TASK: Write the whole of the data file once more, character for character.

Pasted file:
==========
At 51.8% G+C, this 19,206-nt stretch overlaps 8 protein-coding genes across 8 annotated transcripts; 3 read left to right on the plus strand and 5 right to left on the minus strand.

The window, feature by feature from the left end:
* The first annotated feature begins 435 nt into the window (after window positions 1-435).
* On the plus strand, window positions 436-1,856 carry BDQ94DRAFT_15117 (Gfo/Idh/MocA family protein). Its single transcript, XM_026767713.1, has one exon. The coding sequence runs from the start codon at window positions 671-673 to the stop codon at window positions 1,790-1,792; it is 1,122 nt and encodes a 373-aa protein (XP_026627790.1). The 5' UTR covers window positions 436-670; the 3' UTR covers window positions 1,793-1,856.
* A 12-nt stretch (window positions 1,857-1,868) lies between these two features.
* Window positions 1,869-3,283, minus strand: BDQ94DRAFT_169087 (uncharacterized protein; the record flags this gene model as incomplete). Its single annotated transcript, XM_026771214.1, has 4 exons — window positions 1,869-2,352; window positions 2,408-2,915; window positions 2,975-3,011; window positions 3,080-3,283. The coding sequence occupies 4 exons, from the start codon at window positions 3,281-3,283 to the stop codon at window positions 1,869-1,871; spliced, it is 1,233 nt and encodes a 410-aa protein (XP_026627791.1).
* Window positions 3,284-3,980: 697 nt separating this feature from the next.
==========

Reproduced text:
At 51.8% G+C, this 19,206-nt stretch overlaps 8 protein-coding genes across 8 annotated transcripts; 3 read left to right on the plus strand and 5 right to left on the minus strand.

The window, feature by feature from the left end:
* The first annotated feature begins 435 nt into the window (after window positions 1-435).
* On the plus strand, window positions 436-1,856 carry BDQ94DRAFT_15117 (Gfo/Idh/MocA family protein). Its single transcript, XM_026767713.1, has one exon. The coding sequence runs from the start codon at window positions 671-673 to the stop codon at window positions 1,790-1,792; it is 1,122 nt and encodes a 373-aa protein (XP_026627790.1). The 5' UTR covers window positions 436-670; the 3' UTR covers window positions 1,793-1,856.
* A 12-nt stretch (window positions 1,857-1,868) lies between these two features.
* Window positions 1,869-3,283, minus strand: BDQ94DRAFT_169087 (uncharacterized protein; the record flags this gene model as incomplete). Its single annotated transcript, XM_026771214.1, has 4 exons — window positions 1,869-2,352; window positions 2,408-2,915; window positions 2,975-3,011; window positions 3,080-3,283. The coding sequence occupies 4 exons, from the start codon at window positions 3,281-3,283 to the stop codon at window positions 1,869-1,871; spliced, it is 1,233 nt and encodes a 410-aa protein (XP_026627791.1).
* Window positions 3,284-3,980: 697 nt separating this feature from the next.